In so doing, it would preserve funding for the State History Museum in Tacoma along with museums in Olympia and Spokane. All three would have had to close under the governor’s budget proposals.
Gregoire had kinder words than the GOP for what the House Democrats’ budget team did.
“Many of the proposals the House has put forward are similar, if not identical, to what I proposed in December. The fact is, there just are not a lot of options,” Gregoire said in a prepared statement. “My staff will need more time to review the details, especially surrounding the $300 million assumption for privatizing the state’s liquor distribution center.”
The budget – Proposed Substitute House Bill 1087 – went to a hearing in the Ways and Means Committee Monday afternoon and received instant criticism from college students, lobbyists for the developmentally disabled and others who will be hurt by tuition increases and cuts to hospital reimbursements, home-care services for the elderly who live at home, and other programs.
About 200 teachers from the Washington Education Association were among those at the Capitol as lawmakers unveiled their budget. The teachers said they came to protest an increase in class sizes, and they wanted lawmakers to eliminate state tests as graduation requirements in Washington, a move they said could save $50 million.
Washington Education Association spokesman Rich Wood said he was happy with some provisions, including $25 million in funding for smaller class sizes in high-poverty elementary schools, but it didn’t do as much as teachers had hoped.
In addition to $1.3 billion from K-12 public schools, the budget also shaves nearly a half-billion from the budgets of universities and community colleges. The House plan relies on tuition increases of 11 percent to 13 percent make up some of the higher-education cuts, while adding more than $103 million for State Need Grants to limit its impact on poorer students.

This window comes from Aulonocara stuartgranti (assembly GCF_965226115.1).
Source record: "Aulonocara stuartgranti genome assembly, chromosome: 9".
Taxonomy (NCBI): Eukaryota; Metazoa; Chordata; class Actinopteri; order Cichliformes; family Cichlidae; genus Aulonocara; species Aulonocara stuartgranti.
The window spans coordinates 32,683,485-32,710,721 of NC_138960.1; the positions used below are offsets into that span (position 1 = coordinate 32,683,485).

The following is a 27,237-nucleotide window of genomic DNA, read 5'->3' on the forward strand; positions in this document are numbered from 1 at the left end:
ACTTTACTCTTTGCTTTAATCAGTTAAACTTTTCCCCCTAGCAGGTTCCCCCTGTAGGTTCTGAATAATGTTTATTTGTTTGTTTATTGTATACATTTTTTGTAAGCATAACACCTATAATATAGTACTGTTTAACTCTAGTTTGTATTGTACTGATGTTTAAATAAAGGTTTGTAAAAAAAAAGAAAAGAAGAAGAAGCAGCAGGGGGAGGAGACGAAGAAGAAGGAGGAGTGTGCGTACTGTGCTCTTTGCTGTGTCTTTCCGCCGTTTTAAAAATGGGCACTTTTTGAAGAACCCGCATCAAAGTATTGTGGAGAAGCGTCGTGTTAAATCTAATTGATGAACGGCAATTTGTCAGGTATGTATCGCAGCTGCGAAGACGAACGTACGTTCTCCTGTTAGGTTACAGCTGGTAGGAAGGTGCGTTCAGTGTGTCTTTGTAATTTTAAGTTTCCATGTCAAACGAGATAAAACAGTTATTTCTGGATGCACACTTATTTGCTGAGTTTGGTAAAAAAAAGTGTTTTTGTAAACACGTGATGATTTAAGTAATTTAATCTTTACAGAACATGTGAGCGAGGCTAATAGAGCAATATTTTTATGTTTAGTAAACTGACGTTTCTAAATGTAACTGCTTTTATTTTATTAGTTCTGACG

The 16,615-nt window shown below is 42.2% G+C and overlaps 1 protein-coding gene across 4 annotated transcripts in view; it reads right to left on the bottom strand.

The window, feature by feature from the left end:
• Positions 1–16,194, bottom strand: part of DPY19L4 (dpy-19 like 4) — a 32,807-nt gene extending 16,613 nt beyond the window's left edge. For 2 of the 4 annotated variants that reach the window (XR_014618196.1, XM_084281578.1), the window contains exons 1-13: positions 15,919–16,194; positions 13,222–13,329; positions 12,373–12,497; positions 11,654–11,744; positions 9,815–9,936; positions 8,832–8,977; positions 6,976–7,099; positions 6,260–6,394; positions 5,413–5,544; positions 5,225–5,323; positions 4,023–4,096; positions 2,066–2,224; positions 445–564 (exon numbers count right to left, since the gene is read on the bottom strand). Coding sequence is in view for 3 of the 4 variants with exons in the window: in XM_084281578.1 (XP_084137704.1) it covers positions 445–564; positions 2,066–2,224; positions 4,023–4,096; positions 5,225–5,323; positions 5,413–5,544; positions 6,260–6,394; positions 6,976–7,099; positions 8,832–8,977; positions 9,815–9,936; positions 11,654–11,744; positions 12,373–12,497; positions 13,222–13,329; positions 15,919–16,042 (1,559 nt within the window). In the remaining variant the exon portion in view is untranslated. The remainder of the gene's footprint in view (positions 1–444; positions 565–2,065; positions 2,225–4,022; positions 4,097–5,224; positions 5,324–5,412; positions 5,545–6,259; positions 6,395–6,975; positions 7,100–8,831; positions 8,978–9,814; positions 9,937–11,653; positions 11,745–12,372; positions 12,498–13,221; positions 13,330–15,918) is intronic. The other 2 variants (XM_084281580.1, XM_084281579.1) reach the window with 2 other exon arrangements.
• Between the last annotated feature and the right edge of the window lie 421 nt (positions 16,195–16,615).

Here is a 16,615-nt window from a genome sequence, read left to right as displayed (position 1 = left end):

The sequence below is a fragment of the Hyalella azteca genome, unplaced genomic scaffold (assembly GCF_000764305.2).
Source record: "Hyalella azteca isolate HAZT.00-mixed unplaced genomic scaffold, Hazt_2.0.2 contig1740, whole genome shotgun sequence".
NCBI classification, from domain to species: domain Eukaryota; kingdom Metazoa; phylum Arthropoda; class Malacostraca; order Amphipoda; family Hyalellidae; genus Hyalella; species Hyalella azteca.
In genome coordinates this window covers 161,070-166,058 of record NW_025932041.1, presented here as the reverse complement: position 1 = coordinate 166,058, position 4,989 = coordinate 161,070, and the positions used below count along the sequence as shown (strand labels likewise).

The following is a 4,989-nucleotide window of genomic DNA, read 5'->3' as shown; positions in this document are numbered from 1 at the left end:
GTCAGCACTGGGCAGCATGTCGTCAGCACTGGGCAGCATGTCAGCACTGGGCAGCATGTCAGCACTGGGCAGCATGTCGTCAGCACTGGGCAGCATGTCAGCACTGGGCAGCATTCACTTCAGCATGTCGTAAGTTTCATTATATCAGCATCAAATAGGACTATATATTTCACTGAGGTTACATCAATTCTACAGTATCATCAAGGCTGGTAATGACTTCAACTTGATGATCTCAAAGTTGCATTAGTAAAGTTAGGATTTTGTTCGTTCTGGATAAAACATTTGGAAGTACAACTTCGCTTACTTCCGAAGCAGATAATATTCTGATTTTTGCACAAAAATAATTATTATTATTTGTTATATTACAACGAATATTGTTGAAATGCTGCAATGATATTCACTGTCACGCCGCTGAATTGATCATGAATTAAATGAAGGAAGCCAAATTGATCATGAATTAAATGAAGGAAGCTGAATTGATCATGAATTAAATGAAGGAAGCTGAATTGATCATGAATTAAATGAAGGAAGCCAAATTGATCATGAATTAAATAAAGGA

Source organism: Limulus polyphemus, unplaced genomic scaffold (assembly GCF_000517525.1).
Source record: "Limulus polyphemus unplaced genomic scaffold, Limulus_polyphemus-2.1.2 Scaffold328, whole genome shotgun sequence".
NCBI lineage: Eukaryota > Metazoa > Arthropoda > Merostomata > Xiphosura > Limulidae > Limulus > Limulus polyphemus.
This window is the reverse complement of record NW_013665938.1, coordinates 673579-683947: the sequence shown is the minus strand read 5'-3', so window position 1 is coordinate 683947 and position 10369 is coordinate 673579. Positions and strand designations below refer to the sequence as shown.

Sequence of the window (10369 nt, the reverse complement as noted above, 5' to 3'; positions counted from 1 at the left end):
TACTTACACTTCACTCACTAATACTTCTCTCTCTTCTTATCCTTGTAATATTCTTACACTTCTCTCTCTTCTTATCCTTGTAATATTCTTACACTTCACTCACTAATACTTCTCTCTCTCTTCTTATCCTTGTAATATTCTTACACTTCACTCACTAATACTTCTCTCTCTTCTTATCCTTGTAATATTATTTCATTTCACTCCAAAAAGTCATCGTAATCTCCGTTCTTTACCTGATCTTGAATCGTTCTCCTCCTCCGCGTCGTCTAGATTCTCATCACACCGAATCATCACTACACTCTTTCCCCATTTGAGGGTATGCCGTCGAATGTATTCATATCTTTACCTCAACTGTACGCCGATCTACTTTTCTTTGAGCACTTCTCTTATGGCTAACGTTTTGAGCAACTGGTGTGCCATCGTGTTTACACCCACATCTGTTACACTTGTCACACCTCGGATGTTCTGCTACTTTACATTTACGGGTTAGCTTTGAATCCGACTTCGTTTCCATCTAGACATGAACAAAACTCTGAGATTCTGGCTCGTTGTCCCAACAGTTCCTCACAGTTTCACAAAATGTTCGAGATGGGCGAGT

But the budget would suspend funding the state Work Study Program, a deeper cut to the program than the governor had proposed.
Paul Jenny, vice provost of planning and budgeting for the University of Washington, said the House proposal overall represented about 15 percent more in state cuts than the governor’s proposal.
The League of Education Voters said the plan harms educational opportunities and “means more students will struggle to compete in today’s global economy” and layoffs of teachers and aides will occur at public schools.
“But, the impact of more than $500 million in cuts to higher education is even worse. They fall directly on students and families,” LEV chief executive Chris Korsmo added in a statement.
Health care activists had mixed feelings about the cuts. They were pleased that Basic Health is saved – or retained to serve about 44,000 people. BHP and the Disability Lifeline were both spared because both serve as a bridge to national health reform in January 2014.
House Democrats also spared the Apple Health insurance program for about 25,000 children, although the budget makes children ineligible if they cannot document their legal residency.
But human services lobbyist Nick Federici said that despite sparing programs, “the bad news is it’s still pretty awful.” Federici said the House would cut Medicaid programs, reduce home care help for the elderly and disabled, and cuts funds for mental health programs.